How did the company benefit from integration?
Case Study: Johnson & Johnson
Johnson & Johnson Uses Organizational Design to Integrate Marketing and Purchasing Johnson & Johnson, a global company known for high-quality products and brands, is showing how the creative use of organizational design can promote integration between some important supply chain groups. Supply management professionals, who are part of the support activity called procurement, have a wide range of internal customers. One internal customer group is marketing, which is responsible for activities that could benefit from the involvement of professional supply managers. Executive managers have assigned a sourcing manager to J&J’s corporate marketing and promotion strategy team to support their efforts when developing contracts. Examples of service areas where the marketing team requires contract support include printing, convention and meeting space, media purchases, promotional displays and tradeshows, marketing research, and advertising and promotion. For example, sourcing involvement resulted in a reduction of company-wide printing suppliers from 600 to 5. By being part of the marketing strategy team, the sourcing professional adds value to the marketing and promotion process. She verifies that every unit within the corporation is charged the same best rate from suppliers and reserves the right to audit advertising “job jackets” and costs. She controls the buying of advertising and media support while working to gain most favored customer status with media suppliers. In short, she assumes a major part of the contracting process that marketing simply does not want. This allows marketing professionals to focus on those areas where they can make the greatest contribution. Although this sourcing manager currently supports only U.S. marketing, her business plan calls for providing support to worldwide marketing units over the next several years.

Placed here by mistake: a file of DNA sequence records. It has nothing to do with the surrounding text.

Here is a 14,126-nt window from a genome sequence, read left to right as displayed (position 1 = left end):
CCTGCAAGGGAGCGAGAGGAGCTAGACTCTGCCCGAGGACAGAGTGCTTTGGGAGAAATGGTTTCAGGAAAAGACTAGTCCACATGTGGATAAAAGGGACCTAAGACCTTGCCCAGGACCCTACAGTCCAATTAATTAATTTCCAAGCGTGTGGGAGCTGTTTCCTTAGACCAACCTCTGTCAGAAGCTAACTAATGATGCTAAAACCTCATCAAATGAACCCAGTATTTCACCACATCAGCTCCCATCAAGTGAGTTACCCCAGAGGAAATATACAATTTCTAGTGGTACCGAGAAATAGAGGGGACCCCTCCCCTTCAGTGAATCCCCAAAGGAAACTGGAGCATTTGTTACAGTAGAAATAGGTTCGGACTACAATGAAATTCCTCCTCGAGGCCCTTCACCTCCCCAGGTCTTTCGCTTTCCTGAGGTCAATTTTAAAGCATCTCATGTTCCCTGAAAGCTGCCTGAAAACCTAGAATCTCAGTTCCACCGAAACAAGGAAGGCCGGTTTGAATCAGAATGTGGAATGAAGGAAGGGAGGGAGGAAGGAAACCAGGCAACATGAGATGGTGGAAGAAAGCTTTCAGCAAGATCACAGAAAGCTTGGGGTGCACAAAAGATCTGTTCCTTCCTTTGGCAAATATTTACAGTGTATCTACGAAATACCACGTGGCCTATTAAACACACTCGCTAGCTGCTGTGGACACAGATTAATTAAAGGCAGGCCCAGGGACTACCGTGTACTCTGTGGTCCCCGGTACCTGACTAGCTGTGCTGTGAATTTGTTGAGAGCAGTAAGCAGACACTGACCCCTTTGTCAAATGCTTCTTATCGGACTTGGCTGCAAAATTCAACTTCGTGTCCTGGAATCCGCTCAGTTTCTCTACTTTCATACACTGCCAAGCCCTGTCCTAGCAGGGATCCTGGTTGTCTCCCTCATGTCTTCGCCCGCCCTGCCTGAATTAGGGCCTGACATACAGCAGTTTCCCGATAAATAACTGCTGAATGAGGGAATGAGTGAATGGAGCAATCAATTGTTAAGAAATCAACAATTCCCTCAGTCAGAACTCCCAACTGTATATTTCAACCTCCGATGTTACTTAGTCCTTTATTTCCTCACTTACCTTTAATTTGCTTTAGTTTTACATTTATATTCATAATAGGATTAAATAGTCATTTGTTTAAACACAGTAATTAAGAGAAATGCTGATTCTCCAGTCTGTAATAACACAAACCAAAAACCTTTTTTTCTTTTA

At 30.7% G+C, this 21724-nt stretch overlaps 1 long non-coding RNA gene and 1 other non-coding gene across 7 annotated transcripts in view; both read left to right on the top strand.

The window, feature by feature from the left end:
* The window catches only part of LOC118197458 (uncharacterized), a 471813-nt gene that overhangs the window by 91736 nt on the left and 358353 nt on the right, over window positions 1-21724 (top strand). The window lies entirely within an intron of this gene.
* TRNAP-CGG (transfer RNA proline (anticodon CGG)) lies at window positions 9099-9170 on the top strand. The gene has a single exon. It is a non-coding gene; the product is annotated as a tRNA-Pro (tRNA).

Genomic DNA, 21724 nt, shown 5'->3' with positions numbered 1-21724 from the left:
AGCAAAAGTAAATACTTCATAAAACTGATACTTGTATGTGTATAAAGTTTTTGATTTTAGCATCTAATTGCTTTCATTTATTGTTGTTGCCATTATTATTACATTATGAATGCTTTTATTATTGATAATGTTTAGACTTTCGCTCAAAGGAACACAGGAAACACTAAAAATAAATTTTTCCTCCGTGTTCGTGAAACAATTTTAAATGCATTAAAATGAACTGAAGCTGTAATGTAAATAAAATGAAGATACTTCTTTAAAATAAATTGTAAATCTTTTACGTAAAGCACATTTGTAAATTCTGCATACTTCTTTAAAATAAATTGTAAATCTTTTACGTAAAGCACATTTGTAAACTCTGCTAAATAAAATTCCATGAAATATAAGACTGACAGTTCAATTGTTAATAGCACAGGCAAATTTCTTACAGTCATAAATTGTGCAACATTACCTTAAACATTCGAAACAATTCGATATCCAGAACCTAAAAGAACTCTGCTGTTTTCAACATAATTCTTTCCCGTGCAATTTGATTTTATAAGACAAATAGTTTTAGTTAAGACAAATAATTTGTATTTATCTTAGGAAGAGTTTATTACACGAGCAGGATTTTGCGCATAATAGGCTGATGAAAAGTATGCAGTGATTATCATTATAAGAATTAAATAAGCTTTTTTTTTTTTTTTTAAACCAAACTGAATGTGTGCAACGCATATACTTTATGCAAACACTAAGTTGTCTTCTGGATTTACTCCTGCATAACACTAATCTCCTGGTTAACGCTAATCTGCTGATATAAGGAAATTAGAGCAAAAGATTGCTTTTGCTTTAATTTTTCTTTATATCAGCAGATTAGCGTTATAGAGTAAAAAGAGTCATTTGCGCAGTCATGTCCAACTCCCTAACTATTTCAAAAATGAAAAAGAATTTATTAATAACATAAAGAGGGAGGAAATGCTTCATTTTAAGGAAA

You will need to put your critical thinking cap on and imagine you are the executive implementing these strategies.
1. How did the company benefit from integration?
2. How do these activities create a cost-benefit for companies? What are your thoughts?
3. What are your thoughts on what it means to be integrated within the supply chain?
4. Why are internal customers important?
Source: Purchasing and Supply Chain Management, 6th edition, Monczka, Handfield, Giunipero, Patterson, 2016